Sanada Yukimura

The winter campaign began on November 19, 1614; Osaka Castle siege commenced on December 4, 1614, and lasted until January 22, 1615, when truce was reached.

On June 3, 1615 (6th day of 5th month of 20 year of Keicho era), at the Battle of Dōmyōji, Sanada Yukimura was in command of the Osaka Army on the right wing and engaged in a battle with Date Masamune forces in the area of Emperor Ōjin's Tomb and Konda Hachiman Shrine. This fight took place at around 12:00 and by 5:00 PM Sanada Yukimura made the decision to retreat towards Osaka Castle.

On June 3, 1615 (7th day of 5th month of 20 year of Keicho era), at the Battle of Tennōji after hurrying back to Osaka castle, Yukimura found the massive Tokugawa force of nearly 150,000 moving into positions in order to make their final assault on the castle. As the Tokugawa units were still moving into formation, the Toyotomi forces launched a last ditch offensive with their approximate 54,000 to 60,000 troops that hoped to take the still loose Tokugawa formations off-guard. As the vanguard of the Tokugawa left flank under Matsudaira Tadanao marched to their positions, Yukimura's troops charged down from Chausuyama (茶臼山) and fought with desperate abandon together with Mori Katsunaga's contingent. As Matsudaira’s line began to crumble, Ieyasu rushed his personal body of troops up to support Matsudaira and Yukimura saw his chance to smash through the center. If he could keep the center of the Tokugawa forces tied up long enough for Hideyori to sally out of the castle and lead a general charge on the exposed Tokugawa flank, the Toyotomi forces might have a chance at victory—or so he hoped. Thus, at this moment, Yukimura dispatched his son, Sanada Daisuke back to the castle to urge Hideyori to seize the moment and sally forward. But Hideyori was too late. As the fighting raged around him, the exhausted Yukimura collapsed on a camp stool. According to legend, Yukimura's last words were along the lines of "Who dares to take my head?" Nishio Nizaemon, a Tokugawa samurai, recognized Yukimura and charged forward, issuing a challenge. Unable to muster the strength to fight, Yukimura acknowledged who he was and took off his helmet. Seconds later, his life came to an abrupt end.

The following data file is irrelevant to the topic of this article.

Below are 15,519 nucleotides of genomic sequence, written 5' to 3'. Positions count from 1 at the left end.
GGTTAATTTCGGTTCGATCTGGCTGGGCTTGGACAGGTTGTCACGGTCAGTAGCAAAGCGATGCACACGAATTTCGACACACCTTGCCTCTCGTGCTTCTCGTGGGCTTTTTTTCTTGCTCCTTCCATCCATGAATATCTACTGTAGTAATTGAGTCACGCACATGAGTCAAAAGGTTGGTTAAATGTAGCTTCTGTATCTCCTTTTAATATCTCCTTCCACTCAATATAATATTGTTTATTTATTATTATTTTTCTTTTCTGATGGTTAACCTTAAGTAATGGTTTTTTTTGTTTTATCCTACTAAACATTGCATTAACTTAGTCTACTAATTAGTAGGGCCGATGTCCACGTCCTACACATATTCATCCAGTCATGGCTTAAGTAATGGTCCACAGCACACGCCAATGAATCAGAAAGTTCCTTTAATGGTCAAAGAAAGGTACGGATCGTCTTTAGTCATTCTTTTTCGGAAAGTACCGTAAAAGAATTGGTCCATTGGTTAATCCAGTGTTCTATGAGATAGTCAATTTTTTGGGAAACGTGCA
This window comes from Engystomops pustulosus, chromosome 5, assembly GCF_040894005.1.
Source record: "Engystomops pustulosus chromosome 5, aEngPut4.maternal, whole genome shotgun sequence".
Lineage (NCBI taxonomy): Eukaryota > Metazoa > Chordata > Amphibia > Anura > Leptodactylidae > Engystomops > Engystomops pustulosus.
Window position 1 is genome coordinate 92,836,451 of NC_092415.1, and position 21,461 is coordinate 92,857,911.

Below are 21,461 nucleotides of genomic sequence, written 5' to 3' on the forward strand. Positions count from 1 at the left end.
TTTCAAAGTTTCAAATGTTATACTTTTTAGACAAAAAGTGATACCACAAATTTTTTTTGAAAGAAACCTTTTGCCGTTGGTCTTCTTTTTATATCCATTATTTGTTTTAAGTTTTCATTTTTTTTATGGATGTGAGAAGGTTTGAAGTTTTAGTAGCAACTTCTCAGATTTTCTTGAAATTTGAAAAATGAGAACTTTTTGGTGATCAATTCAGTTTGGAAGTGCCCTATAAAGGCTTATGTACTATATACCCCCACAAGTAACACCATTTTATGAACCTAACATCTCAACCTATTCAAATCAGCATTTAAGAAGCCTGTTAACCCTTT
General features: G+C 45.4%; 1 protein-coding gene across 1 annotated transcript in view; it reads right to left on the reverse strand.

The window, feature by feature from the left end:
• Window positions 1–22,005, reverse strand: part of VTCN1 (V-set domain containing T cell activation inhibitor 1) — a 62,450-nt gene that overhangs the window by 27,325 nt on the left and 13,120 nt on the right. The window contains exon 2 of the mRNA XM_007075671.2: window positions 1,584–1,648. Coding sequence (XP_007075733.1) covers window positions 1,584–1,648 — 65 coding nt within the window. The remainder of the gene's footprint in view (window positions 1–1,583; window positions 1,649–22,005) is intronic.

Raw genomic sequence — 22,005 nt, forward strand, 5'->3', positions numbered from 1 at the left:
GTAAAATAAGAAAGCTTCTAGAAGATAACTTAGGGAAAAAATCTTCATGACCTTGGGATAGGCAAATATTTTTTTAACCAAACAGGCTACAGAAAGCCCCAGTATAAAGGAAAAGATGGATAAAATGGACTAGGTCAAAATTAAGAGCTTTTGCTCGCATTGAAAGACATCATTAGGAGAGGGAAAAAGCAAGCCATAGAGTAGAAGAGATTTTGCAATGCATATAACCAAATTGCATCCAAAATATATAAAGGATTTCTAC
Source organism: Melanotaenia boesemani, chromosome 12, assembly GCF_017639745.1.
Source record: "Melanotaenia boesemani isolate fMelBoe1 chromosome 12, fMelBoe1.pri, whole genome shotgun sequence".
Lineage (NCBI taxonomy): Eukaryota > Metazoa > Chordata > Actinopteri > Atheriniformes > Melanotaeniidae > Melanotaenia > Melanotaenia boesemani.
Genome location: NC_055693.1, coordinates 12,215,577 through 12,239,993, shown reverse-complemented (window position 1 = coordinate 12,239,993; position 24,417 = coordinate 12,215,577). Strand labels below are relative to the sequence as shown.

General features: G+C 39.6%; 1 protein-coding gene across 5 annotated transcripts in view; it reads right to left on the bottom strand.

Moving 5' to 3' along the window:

According to primary historical sources and personal letters, he was never referred to as Yukimura. That name surfaced in a military novel written during the Edo period and has since been popularized in modern plays, books, novels, and different media of entertainment. The historical documents use his historical name "Nobushige".

A legend says that Yukimura had ten heroes who took an active role at the battles at Osaka Castle. They were called the Sanada Ten Braves, a group of ninja.

Another legend states that in the Winter of 1614, Tokugawa Ieyasu sent an envoy to Yukimura with a notice that, if he were to abandon the Toyotomi cause, that he would give his entire prefecture of Shinano and 400,000 koku. Yukimura laughed and posted the notice on the wall for all in the castle to see.